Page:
That means when I hooked up the Oculus Rift, I needed one port for the headset, one for the camera, and one for the Game controller (in this case the wireless adapter for my Xbox One ($325.00 at Amazon.com) controller). That's one more traditional USB-A port than the system has, so I needed to get creative.
I tried a couple of different USB-C dongles and experimented using them on different ports and with different devices until I found a combination that worked. The Xbox controller wireless adapter, for example, didn't play nice when attached via a USB-C dongle, so I eventually used that for the Rift sensor, and finally got everything working. Once I did that, VR was no problem, but I was left with an awful tangle of wires and adapters cluttering the workspace.
Nvidia's new 10-series GPUs are a big step forward, as they merge the previously separate desktop and laptop versions, getting rid of the lower-performing "M" series of laptop graphics chips. The 1060 is the new entry-level card, works with VR headsets, and is also a strong performer in everyday 2D gaming (although not on the same level as the new 1070 and 1080 GPUs).
I loaded up the brand-new Battlefield 1 from EA, and it played very smoothly at the native 2,560x1,440-pixel resolution and medium detail settings. It also looked great on the OLED display, which helped with its deep blacks and bright colors.
As we said of the OLED Alienware 13 from a few months ago, compared to the best OLED big-screen TVs, the colors on the Alienware display look oversaturated. The greens are too green, the blues too blue. The glossy screen also picks up a good amount of room glare. You're getting a great-looking, punchy image, but at the expense of color accuracy.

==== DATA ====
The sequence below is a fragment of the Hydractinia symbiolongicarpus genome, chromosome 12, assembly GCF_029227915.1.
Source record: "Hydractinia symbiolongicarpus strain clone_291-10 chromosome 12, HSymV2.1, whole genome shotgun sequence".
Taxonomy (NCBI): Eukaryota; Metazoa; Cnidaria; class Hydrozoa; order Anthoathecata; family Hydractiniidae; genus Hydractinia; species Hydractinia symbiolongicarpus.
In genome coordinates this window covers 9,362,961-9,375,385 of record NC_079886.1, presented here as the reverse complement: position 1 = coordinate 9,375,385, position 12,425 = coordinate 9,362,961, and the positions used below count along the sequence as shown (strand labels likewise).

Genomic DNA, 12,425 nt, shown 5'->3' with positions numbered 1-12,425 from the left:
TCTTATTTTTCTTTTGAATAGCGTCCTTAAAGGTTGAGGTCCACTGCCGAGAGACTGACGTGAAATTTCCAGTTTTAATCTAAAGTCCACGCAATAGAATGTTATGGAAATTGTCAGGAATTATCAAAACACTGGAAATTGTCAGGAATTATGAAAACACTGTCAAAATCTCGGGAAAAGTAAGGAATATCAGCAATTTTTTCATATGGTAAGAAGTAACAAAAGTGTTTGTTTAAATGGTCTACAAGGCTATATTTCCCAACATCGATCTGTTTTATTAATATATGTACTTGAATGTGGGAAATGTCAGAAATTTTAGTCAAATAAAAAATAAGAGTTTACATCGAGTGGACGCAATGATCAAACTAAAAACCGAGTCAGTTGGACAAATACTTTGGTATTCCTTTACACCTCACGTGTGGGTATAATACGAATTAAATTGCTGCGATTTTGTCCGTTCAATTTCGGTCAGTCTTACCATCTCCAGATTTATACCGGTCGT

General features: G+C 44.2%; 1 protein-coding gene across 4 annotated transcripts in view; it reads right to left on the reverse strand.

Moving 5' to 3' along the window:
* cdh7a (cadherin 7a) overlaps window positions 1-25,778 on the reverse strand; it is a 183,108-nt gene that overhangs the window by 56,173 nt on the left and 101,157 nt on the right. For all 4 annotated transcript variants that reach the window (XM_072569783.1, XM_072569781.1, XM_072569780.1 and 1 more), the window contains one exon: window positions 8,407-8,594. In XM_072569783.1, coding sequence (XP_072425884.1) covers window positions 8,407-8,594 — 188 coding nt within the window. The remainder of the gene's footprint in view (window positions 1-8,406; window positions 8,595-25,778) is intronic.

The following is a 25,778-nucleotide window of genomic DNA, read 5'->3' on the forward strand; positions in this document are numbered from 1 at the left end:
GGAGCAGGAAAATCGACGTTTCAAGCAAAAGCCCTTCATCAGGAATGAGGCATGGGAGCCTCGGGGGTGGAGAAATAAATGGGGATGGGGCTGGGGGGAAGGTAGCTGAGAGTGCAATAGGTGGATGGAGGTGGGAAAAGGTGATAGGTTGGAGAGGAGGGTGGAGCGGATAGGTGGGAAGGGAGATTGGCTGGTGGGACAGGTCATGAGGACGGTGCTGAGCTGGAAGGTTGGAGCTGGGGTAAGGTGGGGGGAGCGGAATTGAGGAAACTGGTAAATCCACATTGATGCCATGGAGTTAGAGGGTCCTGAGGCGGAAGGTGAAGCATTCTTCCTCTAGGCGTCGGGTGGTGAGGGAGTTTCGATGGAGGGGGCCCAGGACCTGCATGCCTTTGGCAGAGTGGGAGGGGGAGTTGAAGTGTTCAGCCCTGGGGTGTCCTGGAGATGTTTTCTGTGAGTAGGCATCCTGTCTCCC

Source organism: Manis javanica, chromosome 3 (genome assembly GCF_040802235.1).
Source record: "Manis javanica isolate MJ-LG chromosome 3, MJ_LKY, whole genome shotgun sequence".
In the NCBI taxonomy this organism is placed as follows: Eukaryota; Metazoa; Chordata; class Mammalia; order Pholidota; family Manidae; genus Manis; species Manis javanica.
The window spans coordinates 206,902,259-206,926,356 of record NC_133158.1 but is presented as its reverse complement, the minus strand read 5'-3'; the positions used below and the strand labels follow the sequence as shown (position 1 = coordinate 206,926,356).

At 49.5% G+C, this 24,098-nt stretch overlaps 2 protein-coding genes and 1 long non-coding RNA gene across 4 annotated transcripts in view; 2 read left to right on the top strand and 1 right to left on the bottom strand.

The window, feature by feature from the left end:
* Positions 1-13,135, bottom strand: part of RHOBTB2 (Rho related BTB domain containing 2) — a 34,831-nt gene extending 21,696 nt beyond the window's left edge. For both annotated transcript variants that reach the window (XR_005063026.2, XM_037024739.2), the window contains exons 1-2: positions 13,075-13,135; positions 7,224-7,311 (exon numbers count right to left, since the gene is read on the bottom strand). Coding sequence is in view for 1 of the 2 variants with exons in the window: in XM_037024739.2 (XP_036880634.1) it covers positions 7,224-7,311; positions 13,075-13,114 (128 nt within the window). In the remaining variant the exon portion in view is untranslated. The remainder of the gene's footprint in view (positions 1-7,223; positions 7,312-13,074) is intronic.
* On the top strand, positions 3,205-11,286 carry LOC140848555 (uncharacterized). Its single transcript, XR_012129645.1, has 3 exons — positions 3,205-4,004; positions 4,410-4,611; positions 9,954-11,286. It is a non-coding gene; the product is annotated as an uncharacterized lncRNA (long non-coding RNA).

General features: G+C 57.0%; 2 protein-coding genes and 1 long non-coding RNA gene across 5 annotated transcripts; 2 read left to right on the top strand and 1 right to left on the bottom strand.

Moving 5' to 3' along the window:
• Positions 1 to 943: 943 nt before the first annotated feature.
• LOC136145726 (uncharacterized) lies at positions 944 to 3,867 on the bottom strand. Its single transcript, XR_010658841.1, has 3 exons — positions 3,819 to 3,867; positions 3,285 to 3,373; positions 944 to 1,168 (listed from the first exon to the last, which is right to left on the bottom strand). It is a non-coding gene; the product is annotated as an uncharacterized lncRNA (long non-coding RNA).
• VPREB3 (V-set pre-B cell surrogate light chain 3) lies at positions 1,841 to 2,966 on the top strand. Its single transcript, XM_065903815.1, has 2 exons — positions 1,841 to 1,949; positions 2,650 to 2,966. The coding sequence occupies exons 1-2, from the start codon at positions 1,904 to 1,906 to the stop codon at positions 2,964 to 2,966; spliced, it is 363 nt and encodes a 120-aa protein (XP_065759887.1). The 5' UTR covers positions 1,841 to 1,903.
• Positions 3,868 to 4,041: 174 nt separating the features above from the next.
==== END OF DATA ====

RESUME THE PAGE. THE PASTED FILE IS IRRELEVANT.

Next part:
Brightness, however, is excellent. Blacks are very close to true black and the contrast is phenomenal.
This new Alienware 13 also gets a big application performance boost over the previous model, largely because it jumps from a low-voltage Core i5-6500U processor to a more powerful Core i5-6700HQ. Battery life, however, take a step back, possibly for the same reason. The newest Alienware 13 ran for 3 hours and 46 minutes on our streaming video playback test, while the older U-series model ran for more than double that time. If you're gaming while unplugged, good luck getting more than an hour or so of playtime.
Hard to resist
With its fantastic OLED display, very good (for a 13-inch laptop) graphics performance and support for VR headsets, this redesigned Alienware 13 is a great all-around gaming laptop if you want something less bulky than a big 17-inch model. But it's not perfect. My handful of issues, from short battery life to fewer full-size USB ports than needed, may sound like nitpicking, but they're important, especially in a laptop that costs more than $2,000.
However, Alienware deserves credit for hitting the major points on my imaginary gaming laptop wish list, and once I figured out how to juggle my dongle-and-port problem, it quickly became my favorite current system for PC games.
Note that in the performance charts below, this new version is referred to as the Alienware 13 R3, while the model we reviewed earlier this year is the R2 version.
|Alienware 13 R3 (OLED)||Microsoft Windows 10 Home (64-bit); 2.6GHz Intel Core i7-6700HQ; 16GB DDR4 SDRAM 2400MHz; 6GB Nvidia GeForce GTX 1060; 512GB SSD|
|Alienware 13 R2 (OLED)||Microsoft Windows 10 Home (64-bit); 2.5GHz Intel Core i7-6500U; 12GB DDR3 SDRAM 1600MHz; 4GB Nvidia GeForce GTX 965M; 256GB SSD|
|Razer Blade (14-inch, 2016)||Microsoft Windows 10 Home (64-bit); 2.6GHz Intel Core i7-6700HQ; 8GB DDR4 SDRAM 2133MHz; 6GB Nvidia GeForce GTX 970M; 256GB SSD|
|HP Omen||Microsoft Windows 10 Home (64-bit); 2.6GHz Intel Core i7-6700HQ; 16GB DDR4 SDRAM 2400MHz; 8GB Nvidia GeForce GTX 1070; 256GB SSD + 1TB HDD|
|Origin PC Eon-17X||Microsoft Windows 10 Home (64-bit); (oc) 4.5GHz Intel Core i7-6700K; 16GB DDR4 SDRAM 2666MHz; 8GB Nvidia GeForce GTX 1080; 512GB SSD|